The Young Investigator Research Program (YIP) supports young scientists and engineers in Air Force relevant disciplines and is designed to promote innovative research in fields such as: energy, power and propulsion, materials interactions in extreme environments, aero-structure interactions and control, hierarchical design and characterization of materials, space architecture and protection, thermal control, mathematical, information and computer sciences, biology, behavioral sciences, plasma and quantum physics, theoretical and experimental physics, microwave and photonic systems, information and signal process, and materials-processing techniques. The awards foster creative basic research, enhance early career development of outstanding young investigators, and increase opportunities to recognize Air Force mission and challenges in science and engineering.
http://go.usa.gov/j5dm

July 11, 2013

Imperfect graphene renders ‘electrical highways’
Just an atom thick, 200 times stronger than steel and near-perfect conductor, graphene’s future in electronics is all but certain. But to make this carbon supermaterial useful, it needs to be a semiconductor– a material than can switch between insulating and conducting states, which forms the basis for all electronics today. Combining experiment and theory, Cornell researchers have moved a step closer to making graphene a useful, controllable material. They showed that when grown in stacked layers, graphene produces some specific defects that influence its conductivity.
http://news.cornell.edu/stories/2013/07/imperfect-graphene-renders-electrical-highways

A sound idea: Innovative lens takes shape as commercial product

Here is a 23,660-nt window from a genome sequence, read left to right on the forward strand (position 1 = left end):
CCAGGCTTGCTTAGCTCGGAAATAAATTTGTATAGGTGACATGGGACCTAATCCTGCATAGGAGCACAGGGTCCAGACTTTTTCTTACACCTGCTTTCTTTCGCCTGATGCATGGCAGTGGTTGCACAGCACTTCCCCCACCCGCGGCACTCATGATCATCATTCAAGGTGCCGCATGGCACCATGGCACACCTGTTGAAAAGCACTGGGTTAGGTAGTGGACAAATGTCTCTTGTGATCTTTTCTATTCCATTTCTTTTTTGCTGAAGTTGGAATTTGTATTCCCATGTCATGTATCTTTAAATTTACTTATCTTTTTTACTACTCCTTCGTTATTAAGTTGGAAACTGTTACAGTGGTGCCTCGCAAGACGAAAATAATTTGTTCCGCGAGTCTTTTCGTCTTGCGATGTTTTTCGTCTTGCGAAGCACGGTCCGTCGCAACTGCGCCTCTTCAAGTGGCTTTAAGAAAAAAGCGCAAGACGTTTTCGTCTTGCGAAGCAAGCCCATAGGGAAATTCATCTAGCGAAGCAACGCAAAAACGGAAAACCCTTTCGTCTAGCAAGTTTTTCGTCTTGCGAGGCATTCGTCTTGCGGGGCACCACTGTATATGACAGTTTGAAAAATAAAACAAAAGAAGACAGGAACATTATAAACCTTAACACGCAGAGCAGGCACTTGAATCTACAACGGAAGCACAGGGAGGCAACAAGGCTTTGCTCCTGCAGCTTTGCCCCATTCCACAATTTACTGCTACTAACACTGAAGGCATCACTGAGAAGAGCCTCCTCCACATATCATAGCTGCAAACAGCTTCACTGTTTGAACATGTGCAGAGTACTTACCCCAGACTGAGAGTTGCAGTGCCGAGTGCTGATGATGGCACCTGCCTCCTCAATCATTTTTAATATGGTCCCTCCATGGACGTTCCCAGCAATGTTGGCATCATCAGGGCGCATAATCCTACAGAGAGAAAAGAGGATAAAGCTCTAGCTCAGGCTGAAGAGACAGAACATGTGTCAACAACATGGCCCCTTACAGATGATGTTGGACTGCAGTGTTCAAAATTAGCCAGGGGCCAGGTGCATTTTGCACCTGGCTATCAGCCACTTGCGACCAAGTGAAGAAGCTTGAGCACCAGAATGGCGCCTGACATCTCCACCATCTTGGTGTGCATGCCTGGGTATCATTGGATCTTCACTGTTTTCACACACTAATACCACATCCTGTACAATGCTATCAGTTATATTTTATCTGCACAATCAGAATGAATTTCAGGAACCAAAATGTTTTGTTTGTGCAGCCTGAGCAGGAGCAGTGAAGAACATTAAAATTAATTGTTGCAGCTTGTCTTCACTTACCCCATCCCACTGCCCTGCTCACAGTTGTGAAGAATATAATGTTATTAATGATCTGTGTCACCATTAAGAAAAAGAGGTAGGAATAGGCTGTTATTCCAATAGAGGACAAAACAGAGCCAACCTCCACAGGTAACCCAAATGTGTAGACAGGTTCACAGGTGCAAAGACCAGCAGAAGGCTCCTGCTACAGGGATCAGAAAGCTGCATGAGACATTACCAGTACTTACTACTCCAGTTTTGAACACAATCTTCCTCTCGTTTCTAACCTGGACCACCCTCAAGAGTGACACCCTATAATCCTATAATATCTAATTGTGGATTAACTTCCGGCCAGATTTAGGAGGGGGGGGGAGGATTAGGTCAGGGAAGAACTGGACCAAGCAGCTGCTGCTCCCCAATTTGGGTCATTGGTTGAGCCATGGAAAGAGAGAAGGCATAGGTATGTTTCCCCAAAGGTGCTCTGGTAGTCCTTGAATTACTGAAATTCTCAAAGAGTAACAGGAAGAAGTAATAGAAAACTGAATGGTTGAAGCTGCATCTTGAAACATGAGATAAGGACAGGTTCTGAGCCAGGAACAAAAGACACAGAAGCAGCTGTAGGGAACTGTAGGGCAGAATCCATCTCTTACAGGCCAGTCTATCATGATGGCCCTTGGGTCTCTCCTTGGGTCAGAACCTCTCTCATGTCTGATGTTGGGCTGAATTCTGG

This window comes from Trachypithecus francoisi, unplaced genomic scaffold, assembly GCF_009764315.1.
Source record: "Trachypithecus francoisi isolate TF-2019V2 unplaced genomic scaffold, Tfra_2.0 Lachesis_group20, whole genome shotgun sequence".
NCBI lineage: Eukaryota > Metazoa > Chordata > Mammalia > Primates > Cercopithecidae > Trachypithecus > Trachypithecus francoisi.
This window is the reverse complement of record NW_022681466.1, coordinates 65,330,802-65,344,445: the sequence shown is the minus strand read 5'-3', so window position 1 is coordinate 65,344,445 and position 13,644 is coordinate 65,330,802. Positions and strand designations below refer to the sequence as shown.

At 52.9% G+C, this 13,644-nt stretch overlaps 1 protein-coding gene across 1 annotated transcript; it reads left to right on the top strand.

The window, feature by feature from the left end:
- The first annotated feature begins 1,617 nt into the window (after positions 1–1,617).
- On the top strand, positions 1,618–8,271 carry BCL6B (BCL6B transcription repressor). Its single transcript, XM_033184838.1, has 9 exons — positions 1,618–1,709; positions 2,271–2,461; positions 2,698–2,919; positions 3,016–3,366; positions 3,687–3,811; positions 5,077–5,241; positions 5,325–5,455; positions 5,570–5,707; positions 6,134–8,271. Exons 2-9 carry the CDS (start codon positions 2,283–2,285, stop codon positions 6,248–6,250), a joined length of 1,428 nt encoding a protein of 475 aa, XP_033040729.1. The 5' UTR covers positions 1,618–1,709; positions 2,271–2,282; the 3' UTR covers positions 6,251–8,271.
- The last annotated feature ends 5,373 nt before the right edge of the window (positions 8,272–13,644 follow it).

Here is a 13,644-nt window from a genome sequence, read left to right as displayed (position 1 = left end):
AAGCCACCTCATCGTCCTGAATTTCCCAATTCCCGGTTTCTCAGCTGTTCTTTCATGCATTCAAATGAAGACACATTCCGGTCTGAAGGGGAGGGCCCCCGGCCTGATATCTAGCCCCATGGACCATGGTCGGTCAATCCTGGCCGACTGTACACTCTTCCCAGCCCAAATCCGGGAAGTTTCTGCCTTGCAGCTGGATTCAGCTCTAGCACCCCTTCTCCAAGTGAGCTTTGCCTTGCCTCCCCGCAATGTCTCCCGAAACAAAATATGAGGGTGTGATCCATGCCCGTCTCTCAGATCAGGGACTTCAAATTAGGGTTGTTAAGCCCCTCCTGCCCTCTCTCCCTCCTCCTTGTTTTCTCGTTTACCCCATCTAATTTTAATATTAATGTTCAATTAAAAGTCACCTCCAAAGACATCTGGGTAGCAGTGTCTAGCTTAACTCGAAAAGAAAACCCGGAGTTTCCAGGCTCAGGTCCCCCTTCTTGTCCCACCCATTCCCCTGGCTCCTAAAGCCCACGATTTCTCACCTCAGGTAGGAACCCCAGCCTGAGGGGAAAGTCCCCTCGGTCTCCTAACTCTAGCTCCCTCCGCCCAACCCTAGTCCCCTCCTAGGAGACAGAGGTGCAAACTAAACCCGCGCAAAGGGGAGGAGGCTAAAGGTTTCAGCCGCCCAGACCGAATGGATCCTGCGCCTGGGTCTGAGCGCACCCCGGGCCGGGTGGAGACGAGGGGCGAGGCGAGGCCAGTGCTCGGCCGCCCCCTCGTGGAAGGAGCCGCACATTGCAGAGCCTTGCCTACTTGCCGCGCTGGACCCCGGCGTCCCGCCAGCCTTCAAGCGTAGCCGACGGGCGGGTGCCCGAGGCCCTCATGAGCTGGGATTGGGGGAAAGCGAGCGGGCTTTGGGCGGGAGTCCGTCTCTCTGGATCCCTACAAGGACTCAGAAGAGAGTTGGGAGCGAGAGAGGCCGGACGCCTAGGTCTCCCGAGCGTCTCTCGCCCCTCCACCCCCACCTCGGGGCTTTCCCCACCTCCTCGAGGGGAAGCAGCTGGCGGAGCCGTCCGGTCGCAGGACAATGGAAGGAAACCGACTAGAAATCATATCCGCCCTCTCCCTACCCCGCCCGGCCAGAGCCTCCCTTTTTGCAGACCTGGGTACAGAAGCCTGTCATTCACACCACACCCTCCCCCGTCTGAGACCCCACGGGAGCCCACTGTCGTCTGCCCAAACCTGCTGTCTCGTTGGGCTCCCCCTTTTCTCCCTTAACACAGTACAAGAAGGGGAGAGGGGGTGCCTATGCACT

On a late night in February 2011, two Princeton University researchers packed a small object into a box and set it out for the morning mail. The engineers had spent four years developing a new type of microscope lens that focuses in response to sound waves. They were sending their innovation to their first customer.
http://www.princeton.edu/main/news/archive/S37/17/38C24/index.xml

A Week in Review: 6/23/13 – 6/29/13

June 24, 2013

New Scheme for Quantum Computing
Tom Wong, a graduate student in physics and David Meyer, professor of mathematics at the University of California, San Diego, have proposed a new algorithm for quantum computing that will speed a particular type of problem. But swifter calculations would come at the cost of greater physical resources devoted to precise timekeeping, their analysis has determined. This work was partially supported by Defense Advanced Research Projects Agency (DARPA) as part of the Quantum Entanglement Science and Technology program and the Air Force Office of Scientific Research as part of the Transformational Computing in Aerospace Science and Engineering Initiative.
http://ucsdnews.ucsd.edu/pressrelease/new_scheme_for_quantum_computing

June 25, 2013

Air Force announces universities to receive research equipment awards